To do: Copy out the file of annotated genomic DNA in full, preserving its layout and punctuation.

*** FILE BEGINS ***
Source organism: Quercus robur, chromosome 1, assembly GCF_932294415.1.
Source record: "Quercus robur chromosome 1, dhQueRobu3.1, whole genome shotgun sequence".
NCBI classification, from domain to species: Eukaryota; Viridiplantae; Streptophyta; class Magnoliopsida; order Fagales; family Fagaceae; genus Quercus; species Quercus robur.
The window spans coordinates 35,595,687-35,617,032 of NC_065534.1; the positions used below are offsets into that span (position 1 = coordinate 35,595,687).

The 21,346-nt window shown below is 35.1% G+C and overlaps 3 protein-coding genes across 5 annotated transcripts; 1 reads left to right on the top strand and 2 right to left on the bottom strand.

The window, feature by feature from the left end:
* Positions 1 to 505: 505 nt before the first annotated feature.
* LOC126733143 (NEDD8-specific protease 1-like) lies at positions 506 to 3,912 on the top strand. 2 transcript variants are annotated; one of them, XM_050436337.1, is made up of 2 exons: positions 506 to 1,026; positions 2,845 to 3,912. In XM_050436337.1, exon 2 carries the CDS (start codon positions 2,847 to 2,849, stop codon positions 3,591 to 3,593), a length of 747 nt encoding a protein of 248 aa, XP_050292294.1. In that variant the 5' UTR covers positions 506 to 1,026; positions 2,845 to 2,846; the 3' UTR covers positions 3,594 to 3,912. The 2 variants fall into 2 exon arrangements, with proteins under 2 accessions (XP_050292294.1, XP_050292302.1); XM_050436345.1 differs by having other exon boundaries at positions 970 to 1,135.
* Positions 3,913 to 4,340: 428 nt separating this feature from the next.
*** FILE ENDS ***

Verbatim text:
Source organism: Quercus robur, chromosome 1, assembly GCF_932294415.1.
Source record: "Quercus robur chromosome 1, dhQueRobu3.1, whole genome shotgun sequence".
NCBI classification, from domain to species: Eukaryota; Viridiplantae; Streptophyta; class Magnoliopsida; order Fagales; family Fagaceae; genus Quercus; species Quercus robur.
The window spans coordinates 35,595,687-35,617,032 of NC_065534.1; the positions used below are offsets into that span (position 1 = coordinate 35,595,687).

The 21,346-nt window shown below is 35.1% G+C and overlaps 3 protein-coding genes across 5 annotated transcripts; 1 reads left to right on the top strand and 2 right to left on the bottom strand.

The window, feature by feature from the left end:
* Positions 1 to 505: 505 nt before the first annotated feature.
* LOC126733143 (NEDD8-specific protease 1-like) lies at positions 506 to 3,912 on the top strand. 2 transcript variants are annotated; one of them, XM_050436337.1, is made up of 2 exons: positions 506 to 1,026; positions 2,845 to 3,912. In XM_050436337.1, exon 2 carries the CDS (start codon positions 2,847 to 2,849, stop codon positions 3,591 to 3,593), a length of 747 nt encoding a protein of 248 aa, XP_050292294.1. In that variant the 5' UTR covers positions 506 to 1,026; positions 2,845 to 2,846; the 3' UTR covers positions 3,594 to 3,912. The 2 variants fall into 2 exon arrangements, with proteins under 2 accessions (XP_050292294.1, XP_050292302.1); XM_050436345.1 differs by having other exon boundaries at positions 970 to 1,135.
* Positions 3,913 to 4,340: 428 nt separating this feature from the next.